VIEWS: Climate Bill Passed but With What Risks?

Dispatch from SSC Intern Elizabeth Vayda

Yesterday the U.S. House passed a climate bill that will impose a cap and trade system designed to limit CO2 emissions in a cost-efficient way. I am incredibly excited that there has finally been a measure by Congress to direct America away from its reliance on oil and towards renewable energy; however, I do feel that it is important to discuss its possible risks.

Though the U.S. was successful at reducing harmful levels of sulphur dioxide in the atmosphere in the 1990's (which was causing acid rain), there was significantly less sulphur dioxide compared to the amount of carbon dioxide polluting our atmosphere today. Large amounts of SO2 were sequestered underground, something that will not be nearly as easy with CO2. This means that even though the U.S. has experience with a cap and trade system, the pollutants were dealing with today are at much higher levels than that being dealt with in the 90's. Cap and trade systems are complex, and it is unlikely that its implementation will occur quickly.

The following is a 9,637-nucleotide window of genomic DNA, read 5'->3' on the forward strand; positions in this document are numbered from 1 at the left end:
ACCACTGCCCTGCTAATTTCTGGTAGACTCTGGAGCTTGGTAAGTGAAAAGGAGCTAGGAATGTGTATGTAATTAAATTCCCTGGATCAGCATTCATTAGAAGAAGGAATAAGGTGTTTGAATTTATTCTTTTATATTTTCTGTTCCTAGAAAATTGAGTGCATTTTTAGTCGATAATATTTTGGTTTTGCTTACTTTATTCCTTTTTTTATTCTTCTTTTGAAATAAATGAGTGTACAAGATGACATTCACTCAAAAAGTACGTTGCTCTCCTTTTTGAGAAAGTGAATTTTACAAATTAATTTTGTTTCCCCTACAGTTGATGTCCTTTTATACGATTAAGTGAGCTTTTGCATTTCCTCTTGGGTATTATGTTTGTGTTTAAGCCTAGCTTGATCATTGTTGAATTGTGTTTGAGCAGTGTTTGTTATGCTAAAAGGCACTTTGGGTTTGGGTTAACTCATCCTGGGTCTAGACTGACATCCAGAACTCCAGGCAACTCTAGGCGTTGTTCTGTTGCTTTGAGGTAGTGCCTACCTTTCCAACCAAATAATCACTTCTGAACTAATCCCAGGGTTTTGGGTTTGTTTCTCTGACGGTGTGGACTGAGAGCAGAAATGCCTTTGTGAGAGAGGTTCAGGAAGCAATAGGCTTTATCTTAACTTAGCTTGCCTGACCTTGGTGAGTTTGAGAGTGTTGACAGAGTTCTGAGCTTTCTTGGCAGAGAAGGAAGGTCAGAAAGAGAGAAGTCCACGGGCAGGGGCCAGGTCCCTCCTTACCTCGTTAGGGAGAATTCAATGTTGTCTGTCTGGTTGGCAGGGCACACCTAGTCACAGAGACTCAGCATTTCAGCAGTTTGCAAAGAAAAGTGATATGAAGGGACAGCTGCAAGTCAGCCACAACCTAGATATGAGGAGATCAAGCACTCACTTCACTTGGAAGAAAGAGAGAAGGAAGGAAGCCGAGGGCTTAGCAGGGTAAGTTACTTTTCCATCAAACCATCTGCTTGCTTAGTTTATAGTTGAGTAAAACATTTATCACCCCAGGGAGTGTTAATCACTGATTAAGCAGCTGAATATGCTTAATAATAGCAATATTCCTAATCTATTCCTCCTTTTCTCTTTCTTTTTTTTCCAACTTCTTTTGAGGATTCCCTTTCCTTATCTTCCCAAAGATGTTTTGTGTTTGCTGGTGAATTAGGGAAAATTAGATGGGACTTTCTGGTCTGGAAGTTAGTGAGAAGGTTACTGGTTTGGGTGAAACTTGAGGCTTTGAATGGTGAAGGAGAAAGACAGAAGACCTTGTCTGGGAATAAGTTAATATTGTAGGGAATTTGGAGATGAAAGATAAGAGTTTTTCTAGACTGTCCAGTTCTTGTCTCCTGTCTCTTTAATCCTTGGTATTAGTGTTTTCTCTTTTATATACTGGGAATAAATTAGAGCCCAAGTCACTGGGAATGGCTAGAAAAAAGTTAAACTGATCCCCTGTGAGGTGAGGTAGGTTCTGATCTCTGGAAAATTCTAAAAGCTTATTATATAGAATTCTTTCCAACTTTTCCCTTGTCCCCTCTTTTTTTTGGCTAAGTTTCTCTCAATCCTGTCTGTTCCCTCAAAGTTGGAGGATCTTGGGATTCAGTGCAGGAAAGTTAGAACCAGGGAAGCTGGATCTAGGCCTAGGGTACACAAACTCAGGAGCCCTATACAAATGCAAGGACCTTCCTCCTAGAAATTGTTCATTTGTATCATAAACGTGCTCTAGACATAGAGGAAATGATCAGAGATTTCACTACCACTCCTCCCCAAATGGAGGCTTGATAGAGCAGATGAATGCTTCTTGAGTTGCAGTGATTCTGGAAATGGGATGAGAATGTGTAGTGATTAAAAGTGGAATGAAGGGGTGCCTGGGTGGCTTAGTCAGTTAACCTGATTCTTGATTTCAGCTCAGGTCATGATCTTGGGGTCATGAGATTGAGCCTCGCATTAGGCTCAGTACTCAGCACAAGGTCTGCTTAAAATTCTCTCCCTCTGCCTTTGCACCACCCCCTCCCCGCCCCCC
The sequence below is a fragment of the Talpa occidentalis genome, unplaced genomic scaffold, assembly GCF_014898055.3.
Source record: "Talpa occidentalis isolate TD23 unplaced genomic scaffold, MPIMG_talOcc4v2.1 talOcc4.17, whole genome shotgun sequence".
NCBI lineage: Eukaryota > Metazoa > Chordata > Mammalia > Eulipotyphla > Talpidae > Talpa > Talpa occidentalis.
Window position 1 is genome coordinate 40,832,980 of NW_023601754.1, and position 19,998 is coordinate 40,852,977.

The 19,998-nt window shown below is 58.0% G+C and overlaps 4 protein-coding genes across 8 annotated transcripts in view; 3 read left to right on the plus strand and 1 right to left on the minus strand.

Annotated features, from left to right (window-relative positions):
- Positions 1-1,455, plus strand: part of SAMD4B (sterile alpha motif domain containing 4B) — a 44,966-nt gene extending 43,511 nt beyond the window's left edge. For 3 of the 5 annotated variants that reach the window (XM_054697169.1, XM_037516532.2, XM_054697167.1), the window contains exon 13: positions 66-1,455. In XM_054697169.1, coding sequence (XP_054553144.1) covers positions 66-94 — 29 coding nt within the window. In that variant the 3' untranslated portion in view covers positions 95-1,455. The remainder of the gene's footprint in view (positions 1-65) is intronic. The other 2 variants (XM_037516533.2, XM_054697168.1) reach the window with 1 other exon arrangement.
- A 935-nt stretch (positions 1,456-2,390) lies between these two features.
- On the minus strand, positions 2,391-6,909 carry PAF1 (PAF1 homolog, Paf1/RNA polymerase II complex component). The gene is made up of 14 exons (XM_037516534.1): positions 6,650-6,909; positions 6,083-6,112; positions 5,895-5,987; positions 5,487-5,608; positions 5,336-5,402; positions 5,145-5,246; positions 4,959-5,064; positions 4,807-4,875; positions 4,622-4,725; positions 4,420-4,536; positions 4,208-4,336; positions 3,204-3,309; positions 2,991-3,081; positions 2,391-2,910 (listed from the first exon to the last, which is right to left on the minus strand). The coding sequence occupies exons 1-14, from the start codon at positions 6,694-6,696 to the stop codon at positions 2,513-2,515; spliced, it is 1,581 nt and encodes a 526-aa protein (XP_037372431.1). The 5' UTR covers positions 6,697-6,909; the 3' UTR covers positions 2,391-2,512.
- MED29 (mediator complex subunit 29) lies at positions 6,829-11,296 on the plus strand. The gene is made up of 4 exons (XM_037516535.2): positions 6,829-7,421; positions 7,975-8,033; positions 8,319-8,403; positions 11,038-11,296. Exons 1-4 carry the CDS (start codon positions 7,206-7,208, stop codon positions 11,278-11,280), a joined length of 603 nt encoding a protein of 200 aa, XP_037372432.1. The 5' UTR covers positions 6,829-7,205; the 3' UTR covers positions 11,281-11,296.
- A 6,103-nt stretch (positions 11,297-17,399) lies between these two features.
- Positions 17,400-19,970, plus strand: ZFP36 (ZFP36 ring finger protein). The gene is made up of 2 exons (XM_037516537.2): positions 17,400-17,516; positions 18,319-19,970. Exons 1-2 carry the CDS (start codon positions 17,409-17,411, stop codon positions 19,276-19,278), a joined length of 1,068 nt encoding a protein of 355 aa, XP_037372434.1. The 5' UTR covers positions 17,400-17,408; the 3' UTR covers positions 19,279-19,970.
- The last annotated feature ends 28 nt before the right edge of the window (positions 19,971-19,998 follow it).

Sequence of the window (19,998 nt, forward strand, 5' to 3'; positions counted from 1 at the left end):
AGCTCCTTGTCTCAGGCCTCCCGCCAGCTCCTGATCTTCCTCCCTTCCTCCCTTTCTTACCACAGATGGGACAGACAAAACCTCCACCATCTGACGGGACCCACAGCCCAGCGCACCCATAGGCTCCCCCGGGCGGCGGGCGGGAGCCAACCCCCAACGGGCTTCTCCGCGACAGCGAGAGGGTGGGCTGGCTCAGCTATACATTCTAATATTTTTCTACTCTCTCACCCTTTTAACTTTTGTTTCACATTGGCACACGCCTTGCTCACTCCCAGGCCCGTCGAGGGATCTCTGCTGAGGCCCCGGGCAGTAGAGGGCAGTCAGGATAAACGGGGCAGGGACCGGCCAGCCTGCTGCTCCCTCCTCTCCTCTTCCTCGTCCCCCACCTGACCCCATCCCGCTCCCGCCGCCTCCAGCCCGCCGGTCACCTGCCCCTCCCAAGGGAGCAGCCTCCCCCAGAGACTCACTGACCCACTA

It's no doubt that America is synonymous with overconsumption. With a disposable version of nearly everything, a fast food restaurant at every street corner, and a T.V that constantly blares advertisements, Americans are using the Earth's resources at an alarming rate. By implementing a cap and trade system, efforts to make the U.S. more environmentally conscious and less consuming are placed in the hands of businesses rather than consumers. Consumer behaviour is not necessarily being affected by large scale businesses who are polluting over the limit, but are able to purchase credits from lesser polluting companies. Another potential problem with a cap and trade system is that it is not revenue neutral. This creates the possibility of it being manipulated by special interest, leading to corruption.

Don't get me wrong, I'm elated that the climate bill was passed today. We desperately need regulation regarding our emissions in order to reduce our contributions to global warming. As the limit gets more and more strict, heavy polluters will be forced to switch to renewable energy, thus making things like solar or wind power more affordable for the American public. We're on the right track with this new bill, but it's important to be wary of the possible setbacks it may experience.